Tuesday, April 3, 2012

BRIC Countries: The Imaginary Alliance

The BRIC acronym has served to add a dramatic flair to shifting global power structures by envisioning a club of up-and-coming BRIC countries challenging a world order built on the bedrock of imperialism. But this isn’t accurate. The accord that is assumed in the BRIC grouping is imaginary. It doesn’t exist.

Of course, that’s not to say that the sum economic power of the BRIC countries is not impressive. Quite the contrary, combined GDP growth in BRIC countries since 2001 is tantamount to the appearance of one new Japan plus a new Germany in the global economy [1]. But that’s just a development success story, not an international organization. The combined economic clout of the BRIC countries does not engender any kind of sustained foreign policy coordination, whether in political, military, or even economic affairs. And this shouldn’t come as too much of a surprise. After all, this is a bloc borne not of diplomatic negotiation, shared ideology, or overlapping interests, but rather the turn of phrase of a Goldman Sachs analyst back in 2001; an analyst who, at the time, hadn’t even visited three of the four countries in question [2].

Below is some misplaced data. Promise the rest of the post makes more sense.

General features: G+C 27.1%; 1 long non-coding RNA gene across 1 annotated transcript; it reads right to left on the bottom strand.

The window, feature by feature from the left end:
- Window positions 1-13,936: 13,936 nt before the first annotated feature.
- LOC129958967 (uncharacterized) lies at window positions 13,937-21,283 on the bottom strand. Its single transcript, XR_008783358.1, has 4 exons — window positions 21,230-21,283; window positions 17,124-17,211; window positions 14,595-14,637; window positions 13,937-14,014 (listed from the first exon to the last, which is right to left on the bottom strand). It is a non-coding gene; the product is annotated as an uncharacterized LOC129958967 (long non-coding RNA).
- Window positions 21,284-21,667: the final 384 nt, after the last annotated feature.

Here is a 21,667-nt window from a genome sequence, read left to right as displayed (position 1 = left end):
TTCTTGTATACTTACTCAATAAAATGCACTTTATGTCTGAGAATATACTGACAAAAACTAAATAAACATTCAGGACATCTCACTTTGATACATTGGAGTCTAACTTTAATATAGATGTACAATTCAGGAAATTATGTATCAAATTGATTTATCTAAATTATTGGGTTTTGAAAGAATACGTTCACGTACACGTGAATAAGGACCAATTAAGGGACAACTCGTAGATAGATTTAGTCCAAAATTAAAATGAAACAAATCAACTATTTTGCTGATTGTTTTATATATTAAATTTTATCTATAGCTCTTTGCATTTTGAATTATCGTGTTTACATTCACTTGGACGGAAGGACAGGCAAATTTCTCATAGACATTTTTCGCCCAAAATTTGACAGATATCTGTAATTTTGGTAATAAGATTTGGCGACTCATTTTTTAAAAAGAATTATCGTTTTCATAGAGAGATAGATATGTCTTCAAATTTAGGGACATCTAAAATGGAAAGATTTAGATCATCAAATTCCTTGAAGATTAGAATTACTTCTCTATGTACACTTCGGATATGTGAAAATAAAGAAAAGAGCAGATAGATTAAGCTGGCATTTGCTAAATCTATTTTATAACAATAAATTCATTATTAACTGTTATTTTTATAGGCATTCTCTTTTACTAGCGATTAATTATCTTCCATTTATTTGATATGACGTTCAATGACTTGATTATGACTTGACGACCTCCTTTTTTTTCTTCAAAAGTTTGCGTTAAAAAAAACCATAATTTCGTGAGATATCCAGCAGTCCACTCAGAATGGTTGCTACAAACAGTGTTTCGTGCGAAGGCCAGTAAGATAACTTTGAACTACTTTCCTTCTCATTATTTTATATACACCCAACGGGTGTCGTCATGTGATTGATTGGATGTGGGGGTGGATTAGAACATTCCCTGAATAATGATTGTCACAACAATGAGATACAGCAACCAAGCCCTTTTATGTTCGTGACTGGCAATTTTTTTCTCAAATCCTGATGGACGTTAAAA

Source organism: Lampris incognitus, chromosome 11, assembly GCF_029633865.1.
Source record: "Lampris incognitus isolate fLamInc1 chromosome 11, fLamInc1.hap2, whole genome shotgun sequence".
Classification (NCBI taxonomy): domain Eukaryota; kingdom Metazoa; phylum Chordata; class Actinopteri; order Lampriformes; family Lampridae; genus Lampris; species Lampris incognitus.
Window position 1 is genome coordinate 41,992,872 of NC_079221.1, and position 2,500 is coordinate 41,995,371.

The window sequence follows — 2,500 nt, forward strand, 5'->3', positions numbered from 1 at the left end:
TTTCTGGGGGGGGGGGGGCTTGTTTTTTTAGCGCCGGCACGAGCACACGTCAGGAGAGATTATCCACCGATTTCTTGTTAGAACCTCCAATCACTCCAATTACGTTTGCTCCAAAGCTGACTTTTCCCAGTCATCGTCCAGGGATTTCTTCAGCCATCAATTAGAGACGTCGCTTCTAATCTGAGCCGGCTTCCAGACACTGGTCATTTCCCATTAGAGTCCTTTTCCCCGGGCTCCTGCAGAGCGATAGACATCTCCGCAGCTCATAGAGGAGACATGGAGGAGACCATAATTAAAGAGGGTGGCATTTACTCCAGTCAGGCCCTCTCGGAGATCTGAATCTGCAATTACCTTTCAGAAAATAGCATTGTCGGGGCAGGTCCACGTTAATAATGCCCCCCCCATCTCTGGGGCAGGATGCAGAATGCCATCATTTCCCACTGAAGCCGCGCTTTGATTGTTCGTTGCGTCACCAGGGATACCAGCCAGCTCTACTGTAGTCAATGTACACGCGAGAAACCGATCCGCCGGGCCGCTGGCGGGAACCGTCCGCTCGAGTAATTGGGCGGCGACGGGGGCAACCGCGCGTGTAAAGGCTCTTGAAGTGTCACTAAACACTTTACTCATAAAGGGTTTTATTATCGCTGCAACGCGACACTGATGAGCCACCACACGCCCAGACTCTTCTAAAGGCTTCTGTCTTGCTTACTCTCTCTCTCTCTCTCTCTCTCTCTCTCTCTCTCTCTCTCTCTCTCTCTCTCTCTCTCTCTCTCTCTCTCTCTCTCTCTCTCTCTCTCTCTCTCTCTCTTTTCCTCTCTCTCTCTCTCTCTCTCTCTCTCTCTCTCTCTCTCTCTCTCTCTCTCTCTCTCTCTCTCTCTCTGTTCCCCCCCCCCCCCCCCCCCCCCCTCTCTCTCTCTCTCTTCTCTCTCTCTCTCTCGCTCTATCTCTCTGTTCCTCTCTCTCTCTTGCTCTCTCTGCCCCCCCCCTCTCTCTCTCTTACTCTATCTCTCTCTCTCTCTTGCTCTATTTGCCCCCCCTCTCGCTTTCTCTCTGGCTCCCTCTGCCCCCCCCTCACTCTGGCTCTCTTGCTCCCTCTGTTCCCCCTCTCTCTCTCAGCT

Consider the case of China and Brazil. Both are developing countries with the same presumed end-point: a highly-developed and diversified economy that is globally competitive. But, is it possible for both these countries to achieve this goal when they’re essentially following the same track and competing for the same markets, or will one of them be left behind? It’s quite possible that the truth lies in the latter. Read More